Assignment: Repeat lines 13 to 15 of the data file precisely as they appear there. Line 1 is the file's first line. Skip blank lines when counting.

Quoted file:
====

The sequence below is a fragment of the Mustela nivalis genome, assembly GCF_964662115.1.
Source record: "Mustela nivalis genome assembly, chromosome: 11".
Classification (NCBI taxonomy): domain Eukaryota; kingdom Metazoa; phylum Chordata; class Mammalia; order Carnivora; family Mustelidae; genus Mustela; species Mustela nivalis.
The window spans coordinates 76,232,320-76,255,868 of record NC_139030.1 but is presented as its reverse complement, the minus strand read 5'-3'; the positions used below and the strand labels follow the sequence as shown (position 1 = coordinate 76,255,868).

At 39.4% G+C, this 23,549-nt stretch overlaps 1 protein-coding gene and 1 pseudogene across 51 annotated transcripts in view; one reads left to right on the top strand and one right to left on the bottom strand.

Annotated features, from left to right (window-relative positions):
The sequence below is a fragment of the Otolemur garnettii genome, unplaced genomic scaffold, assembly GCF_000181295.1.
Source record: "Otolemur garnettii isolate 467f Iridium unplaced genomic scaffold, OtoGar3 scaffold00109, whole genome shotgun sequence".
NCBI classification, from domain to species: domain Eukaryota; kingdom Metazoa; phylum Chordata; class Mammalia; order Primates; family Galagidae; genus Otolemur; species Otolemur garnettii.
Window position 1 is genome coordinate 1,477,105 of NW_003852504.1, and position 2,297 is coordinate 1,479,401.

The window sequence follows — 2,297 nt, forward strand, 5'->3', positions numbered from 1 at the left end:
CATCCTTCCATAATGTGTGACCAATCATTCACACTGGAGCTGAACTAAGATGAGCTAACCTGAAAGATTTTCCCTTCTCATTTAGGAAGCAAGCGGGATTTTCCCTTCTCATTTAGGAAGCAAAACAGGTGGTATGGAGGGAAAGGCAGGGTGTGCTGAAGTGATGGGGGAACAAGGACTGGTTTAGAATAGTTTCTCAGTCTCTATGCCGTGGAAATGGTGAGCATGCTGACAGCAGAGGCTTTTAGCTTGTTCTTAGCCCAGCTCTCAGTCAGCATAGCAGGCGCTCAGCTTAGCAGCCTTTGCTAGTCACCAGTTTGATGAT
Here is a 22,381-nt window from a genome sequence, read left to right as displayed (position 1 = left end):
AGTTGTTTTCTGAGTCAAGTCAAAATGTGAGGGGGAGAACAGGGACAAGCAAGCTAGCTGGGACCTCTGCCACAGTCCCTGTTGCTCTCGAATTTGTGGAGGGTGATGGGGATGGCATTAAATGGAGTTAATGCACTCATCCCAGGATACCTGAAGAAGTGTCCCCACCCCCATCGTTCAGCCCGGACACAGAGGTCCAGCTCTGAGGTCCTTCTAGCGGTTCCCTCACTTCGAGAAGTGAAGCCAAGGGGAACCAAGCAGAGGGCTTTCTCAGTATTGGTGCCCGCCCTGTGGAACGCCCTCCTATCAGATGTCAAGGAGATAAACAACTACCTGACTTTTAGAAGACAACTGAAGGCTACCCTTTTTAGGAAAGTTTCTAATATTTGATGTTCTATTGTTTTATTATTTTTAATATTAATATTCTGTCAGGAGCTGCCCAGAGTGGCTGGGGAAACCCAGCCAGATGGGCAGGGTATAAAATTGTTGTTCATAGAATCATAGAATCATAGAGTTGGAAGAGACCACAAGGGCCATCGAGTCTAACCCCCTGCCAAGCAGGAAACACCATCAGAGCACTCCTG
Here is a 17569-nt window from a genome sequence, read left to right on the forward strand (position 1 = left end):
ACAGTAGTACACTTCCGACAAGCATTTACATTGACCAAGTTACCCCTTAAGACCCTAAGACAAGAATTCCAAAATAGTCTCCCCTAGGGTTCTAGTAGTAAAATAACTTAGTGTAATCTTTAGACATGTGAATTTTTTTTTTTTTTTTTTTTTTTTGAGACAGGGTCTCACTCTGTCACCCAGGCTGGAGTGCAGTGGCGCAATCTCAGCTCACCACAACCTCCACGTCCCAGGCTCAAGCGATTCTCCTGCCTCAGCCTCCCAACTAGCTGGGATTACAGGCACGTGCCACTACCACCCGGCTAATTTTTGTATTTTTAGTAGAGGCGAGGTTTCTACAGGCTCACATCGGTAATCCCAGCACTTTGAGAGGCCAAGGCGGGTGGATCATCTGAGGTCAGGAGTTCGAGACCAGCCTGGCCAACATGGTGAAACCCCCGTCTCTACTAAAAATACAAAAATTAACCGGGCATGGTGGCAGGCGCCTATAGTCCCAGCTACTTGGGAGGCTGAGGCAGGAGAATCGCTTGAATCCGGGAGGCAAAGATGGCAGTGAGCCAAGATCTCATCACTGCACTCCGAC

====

Here is a 22,381-nt window from a genome sequence, read left to right as displayed (position 1 = left end):
AGTTGTTTTCTGAGTCAAGTCAAAATGTGAGGGGGAGAACAGGGACAAGCAAGCTAGCTGGGACCTCTGCCACAGTCCCTGTTGCTCTCGAATTTGTGGAGGGTGATGGGGATGGCATTAAATGGAGTTAATGCACTCATCCCAGGATACCTGAAGAAGTGTCCCCACCCCCATCGTTCAGCCCGGACACAGAGGTCCAGCTCTGAGGTCCTTCTAGCGGTTCCCTCACTTCGAGAAGTGAAGCCAAGGGGAACCAAGCAGAGGGCTTTCTCAGTATTGGTGCCCGCCCTGTGGAACGCCCTCCTATCAGATGTCAAGGAGATAAACAACTACCTGACTTTTAGAAGACAACTGAAGGCTACCCTTTTTAGGAAAGTTTCTAATATTTGATGTTCTATTGTTTTATTATTTTTAATATTAATATTCTGTCAGGAGCTGCCCAGAGTGGCTGGGGAAACCCAGCCAGATGGGCAGGGTATAAAATTGTTGTTCATAGAATCATAGAATCATAGAGTTGGAAGAGACCACAAGGGCCATCGAGTCTAACCCCCTGCCAAGCAGGAAACACCATCAGAGCACTCCTG
Here is a 17569-nt window from a genome sequence, read left to right on the forward strand (position 1 = left end):